House Financial Services Chairman Jeb Hensarling, R-Texas, said Thursday that he will advance Rep. Ann Wagner’s Retail Investor Protection Act as it “will stop” the Department of Labor’s “misguided” fiduciary rule and require the DOL to defer to the Securities and Exchange Commission’s “expertise” on fiduciary-related issues.
A day after stating that she wants her bill to halt the DOL’s fiduciary redraft marked up by month’s end, Wagner. R-Mo., also said during a joint hearing held Thursday by the House Financial Services Capital Markets and Oversight and Investigations Subcommittees, that Labor Secretary Thomas Perez is violating the Administrative Procedure Act by not reproposing the plan.
Wagner said that statements made to her in an Aug. 7 letter by Perez that DOL would issue a final rule — and not a reproposal — signals DOL is reluctant to revise its redraft to amend the definition of fiduciary under the Employee Retirement Income Security Act. “Based on that, it’s hard to imagine the DOL producing a workable rule based off of this proposal. The divide is just too wide between the two,” she stated on a Wednesday call with reporters.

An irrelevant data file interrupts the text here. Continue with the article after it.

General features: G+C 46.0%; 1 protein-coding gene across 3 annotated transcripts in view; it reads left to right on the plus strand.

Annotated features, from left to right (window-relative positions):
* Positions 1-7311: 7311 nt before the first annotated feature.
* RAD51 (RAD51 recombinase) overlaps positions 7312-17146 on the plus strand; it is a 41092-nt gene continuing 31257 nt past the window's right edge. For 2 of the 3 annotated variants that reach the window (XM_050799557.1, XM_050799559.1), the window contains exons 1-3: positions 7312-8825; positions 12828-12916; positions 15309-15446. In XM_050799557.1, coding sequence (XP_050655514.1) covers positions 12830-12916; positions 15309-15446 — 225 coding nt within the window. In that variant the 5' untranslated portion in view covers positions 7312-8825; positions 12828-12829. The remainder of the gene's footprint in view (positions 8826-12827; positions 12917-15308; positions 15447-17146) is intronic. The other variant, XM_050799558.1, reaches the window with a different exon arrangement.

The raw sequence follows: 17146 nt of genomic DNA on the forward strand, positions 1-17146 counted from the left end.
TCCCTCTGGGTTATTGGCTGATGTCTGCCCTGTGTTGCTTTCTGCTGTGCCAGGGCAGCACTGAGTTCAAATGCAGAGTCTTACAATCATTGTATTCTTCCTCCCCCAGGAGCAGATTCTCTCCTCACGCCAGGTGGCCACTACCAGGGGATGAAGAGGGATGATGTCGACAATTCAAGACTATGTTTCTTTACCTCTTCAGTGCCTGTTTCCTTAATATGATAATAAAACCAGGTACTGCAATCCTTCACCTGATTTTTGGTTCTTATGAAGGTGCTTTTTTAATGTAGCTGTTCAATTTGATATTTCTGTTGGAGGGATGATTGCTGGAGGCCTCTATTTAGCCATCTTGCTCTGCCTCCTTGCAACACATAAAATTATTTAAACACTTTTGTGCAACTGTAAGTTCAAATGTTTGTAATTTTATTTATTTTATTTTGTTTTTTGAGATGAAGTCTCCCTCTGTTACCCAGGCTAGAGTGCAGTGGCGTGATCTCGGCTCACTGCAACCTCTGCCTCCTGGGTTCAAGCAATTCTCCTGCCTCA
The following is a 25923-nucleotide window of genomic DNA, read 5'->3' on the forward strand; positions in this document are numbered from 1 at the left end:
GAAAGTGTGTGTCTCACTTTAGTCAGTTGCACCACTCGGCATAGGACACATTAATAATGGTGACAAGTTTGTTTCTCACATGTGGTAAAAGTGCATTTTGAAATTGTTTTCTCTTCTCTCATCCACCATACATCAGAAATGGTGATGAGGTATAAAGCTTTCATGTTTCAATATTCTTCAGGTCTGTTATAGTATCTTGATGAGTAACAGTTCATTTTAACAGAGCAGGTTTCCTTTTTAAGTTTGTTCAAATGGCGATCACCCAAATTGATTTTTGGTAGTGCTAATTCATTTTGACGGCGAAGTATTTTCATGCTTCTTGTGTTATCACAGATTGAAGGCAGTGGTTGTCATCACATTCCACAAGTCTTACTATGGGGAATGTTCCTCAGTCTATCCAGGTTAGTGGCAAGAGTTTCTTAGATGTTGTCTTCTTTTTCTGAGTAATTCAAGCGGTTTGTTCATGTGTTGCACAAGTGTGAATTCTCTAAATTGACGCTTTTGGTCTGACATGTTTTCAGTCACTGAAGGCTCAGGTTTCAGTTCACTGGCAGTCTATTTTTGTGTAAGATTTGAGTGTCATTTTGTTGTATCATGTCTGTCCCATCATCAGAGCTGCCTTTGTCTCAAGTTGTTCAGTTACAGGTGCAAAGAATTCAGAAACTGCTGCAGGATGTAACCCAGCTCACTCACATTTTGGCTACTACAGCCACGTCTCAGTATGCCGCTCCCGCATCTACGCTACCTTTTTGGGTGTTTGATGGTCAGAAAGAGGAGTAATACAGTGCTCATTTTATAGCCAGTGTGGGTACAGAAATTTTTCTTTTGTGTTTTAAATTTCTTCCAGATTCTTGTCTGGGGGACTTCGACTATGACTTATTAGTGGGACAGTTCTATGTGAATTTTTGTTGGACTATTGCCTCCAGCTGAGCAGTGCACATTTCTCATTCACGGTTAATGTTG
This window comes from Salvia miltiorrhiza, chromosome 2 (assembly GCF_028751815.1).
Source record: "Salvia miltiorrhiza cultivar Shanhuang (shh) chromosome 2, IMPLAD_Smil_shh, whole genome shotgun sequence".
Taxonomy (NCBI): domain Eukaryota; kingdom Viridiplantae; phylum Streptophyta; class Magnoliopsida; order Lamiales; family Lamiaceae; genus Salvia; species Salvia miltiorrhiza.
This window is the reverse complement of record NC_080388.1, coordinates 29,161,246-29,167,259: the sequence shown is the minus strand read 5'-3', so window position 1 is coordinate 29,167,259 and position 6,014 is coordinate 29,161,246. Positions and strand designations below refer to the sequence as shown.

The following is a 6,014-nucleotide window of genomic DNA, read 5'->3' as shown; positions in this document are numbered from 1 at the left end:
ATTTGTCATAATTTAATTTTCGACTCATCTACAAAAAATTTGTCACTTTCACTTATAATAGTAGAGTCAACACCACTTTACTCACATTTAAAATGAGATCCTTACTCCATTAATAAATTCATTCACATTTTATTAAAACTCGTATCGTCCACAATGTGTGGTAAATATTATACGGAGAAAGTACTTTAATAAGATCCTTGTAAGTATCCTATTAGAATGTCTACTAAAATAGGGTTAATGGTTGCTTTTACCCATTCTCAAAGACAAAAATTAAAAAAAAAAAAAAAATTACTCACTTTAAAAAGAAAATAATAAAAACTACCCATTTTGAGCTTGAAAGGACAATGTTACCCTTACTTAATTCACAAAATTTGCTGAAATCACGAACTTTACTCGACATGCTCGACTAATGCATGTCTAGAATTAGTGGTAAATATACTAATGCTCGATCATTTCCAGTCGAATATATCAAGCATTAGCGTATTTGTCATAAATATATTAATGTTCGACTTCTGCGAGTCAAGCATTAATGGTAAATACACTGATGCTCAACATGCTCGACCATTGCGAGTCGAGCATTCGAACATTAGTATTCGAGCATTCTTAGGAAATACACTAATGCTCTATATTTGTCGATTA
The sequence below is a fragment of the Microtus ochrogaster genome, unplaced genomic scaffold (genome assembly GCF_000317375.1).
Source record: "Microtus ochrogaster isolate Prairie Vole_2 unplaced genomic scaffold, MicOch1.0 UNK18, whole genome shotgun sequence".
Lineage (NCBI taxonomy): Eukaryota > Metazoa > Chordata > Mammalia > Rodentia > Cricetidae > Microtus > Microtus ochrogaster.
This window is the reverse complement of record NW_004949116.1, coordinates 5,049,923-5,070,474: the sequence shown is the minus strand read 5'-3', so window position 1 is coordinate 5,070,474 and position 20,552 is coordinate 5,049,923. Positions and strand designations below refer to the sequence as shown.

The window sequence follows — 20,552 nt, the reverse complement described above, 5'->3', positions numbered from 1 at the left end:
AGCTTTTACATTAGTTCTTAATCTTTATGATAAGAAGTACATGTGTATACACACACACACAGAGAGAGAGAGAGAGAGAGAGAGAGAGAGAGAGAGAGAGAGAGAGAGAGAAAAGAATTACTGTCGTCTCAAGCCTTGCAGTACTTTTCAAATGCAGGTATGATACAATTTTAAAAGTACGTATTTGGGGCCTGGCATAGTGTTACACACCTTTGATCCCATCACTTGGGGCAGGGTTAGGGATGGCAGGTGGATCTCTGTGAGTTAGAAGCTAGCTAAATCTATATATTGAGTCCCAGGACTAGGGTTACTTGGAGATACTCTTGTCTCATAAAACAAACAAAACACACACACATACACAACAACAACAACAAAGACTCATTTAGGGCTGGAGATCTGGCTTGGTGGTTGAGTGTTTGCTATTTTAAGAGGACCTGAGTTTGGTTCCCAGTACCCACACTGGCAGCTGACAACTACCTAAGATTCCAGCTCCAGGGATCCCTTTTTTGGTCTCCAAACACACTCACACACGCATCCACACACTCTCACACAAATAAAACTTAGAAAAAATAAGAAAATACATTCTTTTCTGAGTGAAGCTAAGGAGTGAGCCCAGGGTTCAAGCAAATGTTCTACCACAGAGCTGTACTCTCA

She noted that Perez’s letter nixing a reproposal was sent to her before DOL held hearings from Aug. 10 to 14 on the redraft. DOL is taking comments on the hearing transcripts until Sept. 24.
Wagner argued during the Thursday hearing that her bill, H.R. 1090, the Retail Investor Protection Act, which requires the DOL to wait to issue a fiduciary rule until the SEC issues its own, is “the proper avenue for further regulation” in the fiduciary area.
But Mercer Bullard, professor of law at the University of Mississippi Law School and founder of Fund Democracy, who testified at the Thursday hearing, told ThinkAdvisor that “there is no APA claim for a failure to repropose” a rulemaking. “The claim would be based on the analysis underlying the final rule, but Rep. Wagner is not interested in the final rule.”
The Financial Planning Coalition — consisting of the Financial Planning Association, the Certified Financial Planner Board of Standards and the National Association of Personal Financial Advisors — agreed that DOL “will not violate the APA if it moves straight to a final rule.”